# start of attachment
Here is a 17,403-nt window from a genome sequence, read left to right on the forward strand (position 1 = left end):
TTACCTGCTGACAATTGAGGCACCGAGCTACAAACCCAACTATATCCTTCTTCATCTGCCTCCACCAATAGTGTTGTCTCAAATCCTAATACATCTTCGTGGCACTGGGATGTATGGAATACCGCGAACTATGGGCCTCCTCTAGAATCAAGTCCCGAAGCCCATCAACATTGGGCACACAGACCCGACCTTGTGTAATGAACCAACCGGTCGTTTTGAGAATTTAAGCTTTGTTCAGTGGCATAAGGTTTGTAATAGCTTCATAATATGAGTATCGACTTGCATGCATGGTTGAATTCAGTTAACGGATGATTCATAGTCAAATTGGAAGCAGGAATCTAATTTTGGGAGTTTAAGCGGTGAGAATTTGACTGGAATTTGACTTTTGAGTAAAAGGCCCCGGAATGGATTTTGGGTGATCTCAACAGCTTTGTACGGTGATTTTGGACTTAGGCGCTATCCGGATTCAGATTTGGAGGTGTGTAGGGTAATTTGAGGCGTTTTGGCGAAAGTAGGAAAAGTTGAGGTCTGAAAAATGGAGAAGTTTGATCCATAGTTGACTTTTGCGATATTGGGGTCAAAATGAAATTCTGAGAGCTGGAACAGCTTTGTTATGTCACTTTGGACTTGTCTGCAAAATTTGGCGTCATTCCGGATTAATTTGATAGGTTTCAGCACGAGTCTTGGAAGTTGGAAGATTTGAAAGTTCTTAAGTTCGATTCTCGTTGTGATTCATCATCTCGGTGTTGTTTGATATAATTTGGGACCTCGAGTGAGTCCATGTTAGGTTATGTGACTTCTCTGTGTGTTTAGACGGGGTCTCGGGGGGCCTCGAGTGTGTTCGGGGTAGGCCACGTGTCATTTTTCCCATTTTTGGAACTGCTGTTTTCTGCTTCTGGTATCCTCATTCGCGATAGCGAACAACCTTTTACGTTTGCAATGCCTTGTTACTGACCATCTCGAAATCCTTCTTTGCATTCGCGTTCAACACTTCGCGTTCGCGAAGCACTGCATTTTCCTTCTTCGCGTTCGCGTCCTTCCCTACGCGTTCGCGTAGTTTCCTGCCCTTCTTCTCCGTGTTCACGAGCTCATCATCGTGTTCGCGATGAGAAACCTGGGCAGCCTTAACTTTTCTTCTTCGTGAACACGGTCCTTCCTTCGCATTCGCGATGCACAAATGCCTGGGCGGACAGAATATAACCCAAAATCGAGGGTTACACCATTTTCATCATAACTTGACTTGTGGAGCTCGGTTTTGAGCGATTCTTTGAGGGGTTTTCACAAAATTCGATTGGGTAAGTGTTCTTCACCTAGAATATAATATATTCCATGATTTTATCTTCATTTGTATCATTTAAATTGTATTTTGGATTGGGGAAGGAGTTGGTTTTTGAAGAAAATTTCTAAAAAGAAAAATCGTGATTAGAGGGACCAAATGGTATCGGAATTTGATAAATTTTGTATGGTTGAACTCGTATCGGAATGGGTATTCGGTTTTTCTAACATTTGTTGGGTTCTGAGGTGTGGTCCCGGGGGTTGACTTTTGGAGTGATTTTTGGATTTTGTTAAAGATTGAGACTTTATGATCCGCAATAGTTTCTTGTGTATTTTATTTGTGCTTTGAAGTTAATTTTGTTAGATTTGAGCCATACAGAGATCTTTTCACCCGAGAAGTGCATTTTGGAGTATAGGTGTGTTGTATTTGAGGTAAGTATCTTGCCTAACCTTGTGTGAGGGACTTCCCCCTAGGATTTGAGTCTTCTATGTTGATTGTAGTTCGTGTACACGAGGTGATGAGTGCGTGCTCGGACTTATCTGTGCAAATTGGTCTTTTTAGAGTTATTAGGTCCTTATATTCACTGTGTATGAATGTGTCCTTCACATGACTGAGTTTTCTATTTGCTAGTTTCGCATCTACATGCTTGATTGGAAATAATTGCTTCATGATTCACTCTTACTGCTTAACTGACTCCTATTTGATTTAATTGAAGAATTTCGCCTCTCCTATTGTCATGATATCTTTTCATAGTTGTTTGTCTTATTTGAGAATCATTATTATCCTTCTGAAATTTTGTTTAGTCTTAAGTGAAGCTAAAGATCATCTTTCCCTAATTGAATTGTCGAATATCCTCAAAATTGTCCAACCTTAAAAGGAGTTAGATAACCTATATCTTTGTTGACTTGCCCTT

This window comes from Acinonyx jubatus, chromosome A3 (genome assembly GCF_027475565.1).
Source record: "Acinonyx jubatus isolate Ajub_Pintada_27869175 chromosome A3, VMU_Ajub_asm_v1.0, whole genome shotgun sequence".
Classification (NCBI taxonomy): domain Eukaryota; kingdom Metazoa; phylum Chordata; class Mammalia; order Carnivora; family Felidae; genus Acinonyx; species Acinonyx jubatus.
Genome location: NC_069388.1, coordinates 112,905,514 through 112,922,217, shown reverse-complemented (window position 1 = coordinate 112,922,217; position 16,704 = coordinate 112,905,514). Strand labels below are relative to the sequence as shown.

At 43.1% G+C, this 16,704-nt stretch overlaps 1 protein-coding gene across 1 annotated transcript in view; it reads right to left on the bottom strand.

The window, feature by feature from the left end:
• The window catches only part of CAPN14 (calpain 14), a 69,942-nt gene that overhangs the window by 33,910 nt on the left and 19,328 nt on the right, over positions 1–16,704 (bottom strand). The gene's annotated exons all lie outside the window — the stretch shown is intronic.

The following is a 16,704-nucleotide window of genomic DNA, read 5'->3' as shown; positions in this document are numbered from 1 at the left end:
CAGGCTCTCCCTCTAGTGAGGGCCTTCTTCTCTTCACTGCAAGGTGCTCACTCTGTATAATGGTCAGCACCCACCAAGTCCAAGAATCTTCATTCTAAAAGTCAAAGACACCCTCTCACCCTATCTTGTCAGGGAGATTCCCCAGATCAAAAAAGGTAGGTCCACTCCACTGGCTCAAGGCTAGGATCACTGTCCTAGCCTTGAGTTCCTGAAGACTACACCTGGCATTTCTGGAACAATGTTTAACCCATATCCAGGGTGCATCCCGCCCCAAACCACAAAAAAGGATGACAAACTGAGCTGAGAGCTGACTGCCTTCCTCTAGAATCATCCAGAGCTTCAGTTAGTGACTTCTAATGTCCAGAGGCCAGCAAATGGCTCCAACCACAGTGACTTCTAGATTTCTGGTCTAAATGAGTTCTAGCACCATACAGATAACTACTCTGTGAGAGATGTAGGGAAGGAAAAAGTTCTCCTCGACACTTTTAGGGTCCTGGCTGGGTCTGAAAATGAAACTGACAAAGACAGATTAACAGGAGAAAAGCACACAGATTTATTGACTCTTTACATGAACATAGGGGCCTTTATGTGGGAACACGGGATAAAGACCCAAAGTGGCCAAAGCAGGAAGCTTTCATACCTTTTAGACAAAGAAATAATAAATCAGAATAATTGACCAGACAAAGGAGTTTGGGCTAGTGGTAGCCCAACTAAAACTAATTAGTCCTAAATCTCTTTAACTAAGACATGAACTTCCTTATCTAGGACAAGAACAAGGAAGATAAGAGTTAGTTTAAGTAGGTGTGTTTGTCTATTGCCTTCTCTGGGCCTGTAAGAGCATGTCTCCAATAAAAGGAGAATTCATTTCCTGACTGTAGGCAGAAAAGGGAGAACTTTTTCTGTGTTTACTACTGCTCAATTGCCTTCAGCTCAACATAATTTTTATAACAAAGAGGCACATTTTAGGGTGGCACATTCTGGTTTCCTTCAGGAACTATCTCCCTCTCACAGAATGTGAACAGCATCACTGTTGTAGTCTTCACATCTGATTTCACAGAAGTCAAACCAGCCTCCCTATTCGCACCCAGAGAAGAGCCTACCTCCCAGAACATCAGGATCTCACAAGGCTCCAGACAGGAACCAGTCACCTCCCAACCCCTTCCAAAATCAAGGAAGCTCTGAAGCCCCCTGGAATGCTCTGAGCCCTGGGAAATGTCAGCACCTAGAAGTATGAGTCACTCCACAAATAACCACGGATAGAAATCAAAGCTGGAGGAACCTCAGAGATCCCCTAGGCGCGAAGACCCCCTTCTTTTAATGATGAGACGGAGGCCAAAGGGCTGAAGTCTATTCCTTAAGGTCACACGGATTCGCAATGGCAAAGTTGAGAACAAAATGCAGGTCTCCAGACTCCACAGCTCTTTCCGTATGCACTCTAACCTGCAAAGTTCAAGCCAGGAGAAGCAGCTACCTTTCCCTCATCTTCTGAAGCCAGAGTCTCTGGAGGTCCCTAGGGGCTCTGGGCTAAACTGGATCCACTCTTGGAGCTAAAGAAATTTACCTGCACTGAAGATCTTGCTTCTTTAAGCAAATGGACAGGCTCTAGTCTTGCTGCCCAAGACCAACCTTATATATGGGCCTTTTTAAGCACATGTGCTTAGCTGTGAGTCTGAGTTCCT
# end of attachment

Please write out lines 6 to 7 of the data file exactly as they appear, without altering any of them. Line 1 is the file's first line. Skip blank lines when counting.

Genome location: NC_069388.1, coordinates 112,905,514 through 112,922,217, shown reverse-complemented (window position 1 = coordinate 112,922,217; position 16,704 = coordinate 112,905,514). Strand labels below are relative to the sequence as shown.

At 43.1% G+C, this 16,704-nt stretch overlaps 1 protein-coding gene across 1 annotated transcript in view; it reads right to left on the bottom strand.